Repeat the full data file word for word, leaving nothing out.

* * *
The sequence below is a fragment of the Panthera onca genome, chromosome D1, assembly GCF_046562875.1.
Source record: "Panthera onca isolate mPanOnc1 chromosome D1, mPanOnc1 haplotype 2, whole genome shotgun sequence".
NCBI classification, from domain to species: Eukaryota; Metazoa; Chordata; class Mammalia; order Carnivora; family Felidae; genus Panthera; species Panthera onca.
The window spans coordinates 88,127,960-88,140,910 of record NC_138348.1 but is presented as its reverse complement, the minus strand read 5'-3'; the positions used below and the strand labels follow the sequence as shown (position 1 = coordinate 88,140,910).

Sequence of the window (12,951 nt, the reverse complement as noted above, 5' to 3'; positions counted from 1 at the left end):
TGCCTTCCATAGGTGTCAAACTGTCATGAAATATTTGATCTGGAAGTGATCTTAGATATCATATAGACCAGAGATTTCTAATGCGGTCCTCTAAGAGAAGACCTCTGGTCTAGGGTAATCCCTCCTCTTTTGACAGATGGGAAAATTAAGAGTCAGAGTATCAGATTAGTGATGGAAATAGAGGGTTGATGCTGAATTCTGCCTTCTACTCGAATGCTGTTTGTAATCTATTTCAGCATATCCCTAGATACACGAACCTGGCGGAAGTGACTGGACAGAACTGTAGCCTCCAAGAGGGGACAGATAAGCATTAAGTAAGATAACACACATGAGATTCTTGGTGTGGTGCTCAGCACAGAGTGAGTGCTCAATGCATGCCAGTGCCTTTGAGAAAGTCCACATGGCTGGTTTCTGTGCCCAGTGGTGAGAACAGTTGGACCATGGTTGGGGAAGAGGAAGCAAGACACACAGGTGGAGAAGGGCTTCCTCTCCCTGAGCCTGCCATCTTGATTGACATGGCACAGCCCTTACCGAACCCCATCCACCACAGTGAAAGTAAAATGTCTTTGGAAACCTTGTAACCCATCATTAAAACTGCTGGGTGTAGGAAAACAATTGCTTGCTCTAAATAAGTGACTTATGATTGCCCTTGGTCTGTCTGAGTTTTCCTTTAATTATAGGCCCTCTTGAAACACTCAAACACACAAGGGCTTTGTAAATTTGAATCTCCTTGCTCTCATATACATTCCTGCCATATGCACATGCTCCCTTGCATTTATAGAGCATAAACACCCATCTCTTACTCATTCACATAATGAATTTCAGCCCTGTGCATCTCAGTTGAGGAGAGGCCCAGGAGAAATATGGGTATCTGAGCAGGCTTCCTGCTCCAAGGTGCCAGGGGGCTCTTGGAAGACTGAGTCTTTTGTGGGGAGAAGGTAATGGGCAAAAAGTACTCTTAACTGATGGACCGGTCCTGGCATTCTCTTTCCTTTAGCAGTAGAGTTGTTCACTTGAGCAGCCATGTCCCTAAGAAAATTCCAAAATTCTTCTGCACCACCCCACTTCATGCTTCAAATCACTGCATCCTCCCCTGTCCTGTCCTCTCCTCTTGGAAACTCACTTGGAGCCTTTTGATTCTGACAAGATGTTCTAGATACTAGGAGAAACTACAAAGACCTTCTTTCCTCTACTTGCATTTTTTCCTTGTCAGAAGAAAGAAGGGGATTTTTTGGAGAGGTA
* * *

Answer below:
The sequence below is a fragment of the Panthera onca genome, chromosome D1, assembly GCF_046562875.1.
Source record: "Panthera onca isolate mPanOnc1 chromosome D1, mPanOnc1 haplotype 2, whole genome shotgun sequence".
NCBI classification, from domain to species: Eukaryota; Metazoa; Chordata; class Mammalia; order Carnivora; family Felidae; genus Panthera; species Panthera onca.
The window spans coordinates 88,127,960-88,140,910 of record NC_138348.1 but is presented as its reverse complement, the minus strand read 5'-3'; the positions used below and the strand labels follow the sequence as shown (position 1 = coordinate 88,140,910).

Sequence of the window (12,951 nt, the reverse complement as noted above, 5' to 3'; positions counted from 1 at the left end):
TGCCTTCCATAGGTGTCAAACTGTCATGAAATATTTGATCTGGAAGTGATCTTAGATATCATATAGACCAGAGATTTCTAATGCGGTCCTCTAAGAGAAGACCTCTGGTCTAGGGTAATCCCTCCTCTTTTGACAGATGGGAAAATTAAGAGTCAGAGTATCAGATTAGTGATGGAAATAGAGGGTTGATGCTGAATTCTGCCTTCTACTCGAATGCTGTTTGTAATCTATTTCAGCATATCCCTAGATACACGAACCTGGCGGAAGTGACTGGACAGAACTGTAGCCTCCAAGAGGGGACAGATAAGCATTAAGTAAGATAACACACATGAGATTCTTGGTGTGGTGCTCAGCACAGAGTGAGTGCTCAATGCATGCCAGTGCCTTTGAGAAAGTCCACATGGCTGGTTTCTGTGCCCAGTGGTGAGAACAGTTGGACCATGGTTGGGGAAGAGGAAGCAAGACACACAGGTGGAGAAGGGCTTCCTCTCCCTGAGCCTGCCATCTTGATTGACATGGCACAGCCCTTACCGAACCCCATCCACCACAGTGAAAGTAAAATGTCTTTGGAAACCTTGTAACCCATCATTAAAACTGCTGGGTGTAGGAAAACAATTGCTTGCTCTAAATAAGTGACTTATGATTGCCCTTGGTCTGTCTGAGTTTTCCTTTAATTATAGGCCCTCTTGAAACACTCAAACACACAAGGGCTTTGTAAATTTGAATCTCCTTGCTCTCATATACATTCCTGCCATATGCACATGCTCCCTTGCATTTATAGAGCATAAACACCCATCTCTTACTCATTCACATAATGAATTTCAGCCCTGTGCATCTCAGTTGAGGAGAGGCCCAGGAGAAATATGGGTATCTGAGCAGGCTTCCTGCTCCAAGGTGCCAGGGGGCTCTTGGAAGACTGAGTCTTTTGTGGGGAGAAGGTAATGGGCAAAAAGTACTCTTAACTGATGGACCGGTCCTGGCATTCTCTTTCCTTTAGCAGTAGAGTTGTTCACTTGAGCAGCCATGTCCCTAAGAAAATTCCAAAATTCTTCTGCACCACCCCACTTCATGCTTCAAATCACTGCATCCTCCCCTGTCCTGTCCTCTCCTCTTGGAAACTCACTTGGAGCCTTTTGATTCTGACAAGATGTTCTAGATACTAGGAGAAACTACAAAGACCTTCTTTCCTCTACTTGCATTTTTTCCTTGTCAGAAGAAAGAAGGGGATTTTTTGGAGAGGTA